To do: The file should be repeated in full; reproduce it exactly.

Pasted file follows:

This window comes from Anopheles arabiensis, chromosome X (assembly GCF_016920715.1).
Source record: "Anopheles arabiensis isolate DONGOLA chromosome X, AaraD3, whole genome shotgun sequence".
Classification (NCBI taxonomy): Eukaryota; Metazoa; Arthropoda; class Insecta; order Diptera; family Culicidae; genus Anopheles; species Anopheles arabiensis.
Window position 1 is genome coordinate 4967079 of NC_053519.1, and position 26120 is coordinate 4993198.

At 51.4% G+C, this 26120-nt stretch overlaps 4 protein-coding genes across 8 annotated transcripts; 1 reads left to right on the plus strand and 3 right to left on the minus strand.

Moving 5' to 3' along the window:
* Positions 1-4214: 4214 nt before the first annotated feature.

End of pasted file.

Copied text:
This window comes from Anopheles arabiensis, chromosome X (assembly GCF_016920715.1).
Source record: "Anopheles arabiensis isolate DONGOLA chromosome X, AaraD3, whole genome shotgun sequence".
Classification (NCBI taxonomy): Eukaryota; Metazoa; Arthropoda; class Insecta; order Diptera; family Culicidae; genus Anopheles; species Anopheles arabiensis.
Window position 1 is genome coordinate 4967079 of NC_053519.1, and position 26120 is coordinate 4993198.

At 51.4% G+C, this 26120-nt stretch overlaps 4 protein-coding genes across 8 annotated transcripts; 1 reads left to right on the plus strand and 3 right to left on the minus strand.

Moving 5' to 3' along the window:
* Positions 1-4214: 4214 nt before the first annotated feature.